August 26, 2002

Mr. Jonathan G. Katz
U.S. Securities and Exchange Commission
450 Fifth Street, N.W.
Washington, DC 20549-0609

File No. S7-22-02
Proposed Rule: Additional Form 8-K Disclosure Requirements and Acceleration of Filing Date
Release Nos. 33-8106; 34-46084

Dear Mr. Katz:

The AICPA is pleased to respond to the Commission's request for comments with respect to the above-captioned proposal (the Proposed Rule or proposing release).

We support the Commission's goal both to provide more prompt access to a greater range of reliable information concerning important events that affect its registrants, and to sponsor a debate on the issues surrounding how the various constituencies can support and strengthen the U.S. capital markets.

The AICPA recognizes that to keep pace with today's fast moving economy, the system of financial reporting designed nearly seventy years ago must be modernized. Economic change has outpaced the corresponding accounting and reporting for such change. In our letter dated May 23, 2002 to the Commission on its proposed rule "Acceleration of Periodic Report Filing Dates and Disclosure Concerning Website Access to Reports" (Proposed Acceleration Rule), we expressed our belief that, in the broadest sense, to modernize the accounting model, we must focus on the following areas:

  • First, develop a broader "bandwidth" of financial and non-financial information encompassed in a new business reporting model;

  • Second, utilize different distribution channels, namely, the Internet; and

  • Third, increase the reporting frequency, with an ultimate goal of on-line, real-time reporting.

In that letter we also expressed our belief that the Proposed Acceleration Rule was a step in the direction of achieving the third objective above of more timely reporting. We believe the SEC's current proposing release moves us even further towards our shared objective of timely, quality reporting for public companies.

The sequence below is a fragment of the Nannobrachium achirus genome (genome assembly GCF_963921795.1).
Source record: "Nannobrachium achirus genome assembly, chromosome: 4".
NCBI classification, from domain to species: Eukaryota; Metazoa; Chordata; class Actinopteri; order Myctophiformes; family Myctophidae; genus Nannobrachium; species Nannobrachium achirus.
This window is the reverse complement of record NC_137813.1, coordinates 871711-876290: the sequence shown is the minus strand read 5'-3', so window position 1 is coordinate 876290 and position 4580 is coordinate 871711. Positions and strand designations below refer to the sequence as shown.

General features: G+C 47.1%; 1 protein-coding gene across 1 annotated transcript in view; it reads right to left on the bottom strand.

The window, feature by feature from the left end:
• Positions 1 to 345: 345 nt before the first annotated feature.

While we generally support the items that you propose for companies to report on Form 8-K, we suggest in this letter that a difficulty with the Proposed Rule is implementation. We suggest that more care must be taken to achieve the goal of a greater range of reliable information without placing an undue and/or unrealistic burden on registrants' business practices, policies and procedures, and quality controls. For these reasons, we believe that the Commission should only require the reporting of definitive actions taken by management. Reporting of preliminary actions (e.g., non-binding letters of intent) introduces an element of uncertainty into the reporting process that is inconsistent with the notion of a "significant event" known by management and expected to have a material impact on a company's operations and financial statements. In addition, triggering events should be confined to objectively determinable reportable events so they may be applied consistently from company to company and facilitate compliance with Commission rules and regulations.

More timely reporting is an often repeated Commission goal, and we share the Commission's view that companies should publicly disseminate material information as soon as practical. In that regard, we generally support the Commission's proposal to accelerate the required filing deadline for almost all of the proposed Form 8-K items. We are concerned with the Commission's proposal to accelerate the filing deadline for Item 4.01 Forms 8-K. We believe that the reporting required by current Item 4 of Form 8-K is adequate and has been effective in revealing instances of opinion shopping and disagreements, in accordance with the stated goals of the rule when originally enacted. We further believe that shortening the deadline for this particular item will place an undue burden on registrants because, in practice, preparation and review of the disclosure provided in an Item 4 Form 8-K, and the accompanying letters from the independent accountants, require significant coordination among the company, legal counsel and the former accountants prior to filing.